Sir.—We were very interested in the article, "Neonatal Primary Hyperparathyroidism in Familial Hypocalciuric Hypercalcemia," by Matsuo et al (Journal 1982;136:728-731), particularly by the initial finding of respiratory distress contributed by rib cage deformity. We report a case of neonatal hyperparathyroidism with rib cage deformity similar to "asphyxiating thoracic dysplasia."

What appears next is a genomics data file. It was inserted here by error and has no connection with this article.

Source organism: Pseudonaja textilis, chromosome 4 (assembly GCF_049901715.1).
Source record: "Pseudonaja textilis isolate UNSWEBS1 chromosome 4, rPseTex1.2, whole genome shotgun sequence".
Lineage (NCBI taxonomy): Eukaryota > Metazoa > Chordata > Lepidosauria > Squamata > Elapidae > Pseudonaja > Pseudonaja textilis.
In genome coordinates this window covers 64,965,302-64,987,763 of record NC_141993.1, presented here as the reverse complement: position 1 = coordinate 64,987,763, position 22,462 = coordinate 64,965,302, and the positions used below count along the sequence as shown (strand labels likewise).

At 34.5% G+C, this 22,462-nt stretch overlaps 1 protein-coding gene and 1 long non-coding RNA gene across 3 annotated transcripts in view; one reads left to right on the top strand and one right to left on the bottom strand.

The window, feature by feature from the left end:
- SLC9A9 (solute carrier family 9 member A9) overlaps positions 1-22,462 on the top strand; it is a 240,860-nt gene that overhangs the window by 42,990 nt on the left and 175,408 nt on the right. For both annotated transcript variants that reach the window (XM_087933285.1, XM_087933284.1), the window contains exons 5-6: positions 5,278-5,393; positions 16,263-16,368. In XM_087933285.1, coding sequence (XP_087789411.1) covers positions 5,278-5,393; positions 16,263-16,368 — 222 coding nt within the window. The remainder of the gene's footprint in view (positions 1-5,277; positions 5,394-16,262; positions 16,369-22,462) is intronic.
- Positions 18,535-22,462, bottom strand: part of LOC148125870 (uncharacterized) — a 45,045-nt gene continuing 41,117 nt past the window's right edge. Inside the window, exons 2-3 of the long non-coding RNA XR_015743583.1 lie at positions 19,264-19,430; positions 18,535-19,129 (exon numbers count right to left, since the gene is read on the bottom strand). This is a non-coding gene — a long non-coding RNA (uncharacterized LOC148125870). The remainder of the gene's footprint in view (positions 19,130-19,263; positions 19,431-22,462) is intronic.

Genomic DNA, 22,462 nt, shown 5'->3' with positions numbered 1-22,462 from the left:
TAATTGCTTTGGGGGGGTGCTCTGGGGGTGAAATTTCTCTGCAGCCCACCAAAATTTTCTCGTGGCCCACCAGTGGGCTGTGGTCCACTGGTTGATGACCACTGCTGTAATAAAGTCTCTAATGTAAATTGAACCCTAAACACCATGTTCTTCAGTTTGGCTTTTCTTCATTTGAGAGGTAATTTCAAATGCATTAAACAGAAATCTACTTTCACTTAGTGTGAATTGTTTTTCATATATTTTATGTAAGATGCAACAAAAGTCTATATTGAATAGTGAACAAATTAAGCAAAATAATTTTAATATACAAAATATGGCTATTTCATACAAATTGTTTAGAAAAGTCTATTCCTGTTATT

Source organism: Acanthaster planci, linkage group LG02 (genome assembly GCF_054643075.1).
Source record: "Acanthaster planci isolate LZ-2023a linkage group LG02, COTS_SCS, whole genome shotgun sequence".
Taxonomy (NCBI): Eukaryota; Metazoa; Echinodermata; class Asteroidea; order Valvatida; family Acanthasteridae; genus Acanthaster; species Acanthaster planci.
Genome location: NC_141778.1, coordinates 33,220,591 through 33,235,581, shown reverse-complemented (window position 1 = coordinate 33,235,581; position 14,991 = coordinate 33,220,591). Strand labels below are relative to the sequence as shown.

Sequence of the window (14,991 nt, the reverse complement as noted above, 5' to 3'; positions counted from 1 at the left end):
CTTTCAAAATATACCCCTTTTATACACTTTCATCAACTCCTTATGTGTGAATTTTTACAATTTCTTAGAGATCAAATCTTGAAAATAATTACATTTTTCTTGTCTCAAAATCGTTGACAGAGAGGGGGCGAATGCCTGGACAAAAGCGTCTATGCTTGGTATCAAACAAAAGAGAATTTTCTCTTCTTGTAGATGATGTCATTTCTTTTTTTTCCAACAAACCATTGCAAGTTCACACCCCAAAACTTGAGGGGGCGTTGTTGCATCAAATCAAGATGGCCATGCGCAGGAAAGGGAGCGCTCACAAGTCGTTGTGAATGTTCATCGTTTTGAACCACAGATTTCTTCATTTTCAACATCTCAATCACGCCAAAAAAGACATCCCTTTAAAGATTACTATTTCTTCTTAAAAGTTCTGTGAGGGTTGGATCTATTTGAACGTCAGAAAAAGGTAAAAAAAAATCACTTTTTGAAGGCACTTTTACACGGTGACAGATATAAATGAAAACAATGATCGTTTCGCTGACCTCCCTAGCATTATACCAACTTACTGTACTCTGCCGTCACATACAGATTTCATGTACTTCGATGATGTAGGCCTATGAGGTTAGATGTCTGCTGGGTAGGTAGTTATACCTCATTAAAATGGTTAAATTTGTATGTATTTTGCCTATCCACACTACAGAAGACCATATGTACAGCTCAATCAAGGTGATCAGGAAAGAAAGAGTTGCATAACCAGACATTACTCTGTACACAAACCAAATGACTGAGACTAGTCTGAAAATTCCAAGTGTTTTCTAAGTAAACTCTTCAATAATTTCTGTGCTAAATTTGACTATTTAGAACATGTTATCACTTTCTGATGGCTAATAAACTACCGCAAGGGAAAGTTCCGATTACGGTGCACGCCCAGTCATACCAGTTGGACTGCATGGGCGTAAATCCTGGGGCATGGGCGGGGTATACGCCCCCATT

Report of a Case.—We observed a female neonate born at term, weighing 2,900 g. She was transferred to our hospital at the age of 16 hours because of respiratory distress. Examination showed an extremely narrow chest that resembled asphyxiating thoracic dysplasia. A chest roentgenogram showed thin, short, and demineralized ribs. A roentgenogram of the skeleton confirmed generalized demineralization. Laboratory data included a serum calcium concentration of 11.2 mg/dL, a serum phosphate level of 5.5 mg/dL, and serum alkaline phosphatase level of 450IU. Urinary excretion of calcium, phosphate, and cyclic adenosine monophosphate were 5 mg/day, 155 mg/day, and 21 nmole/mg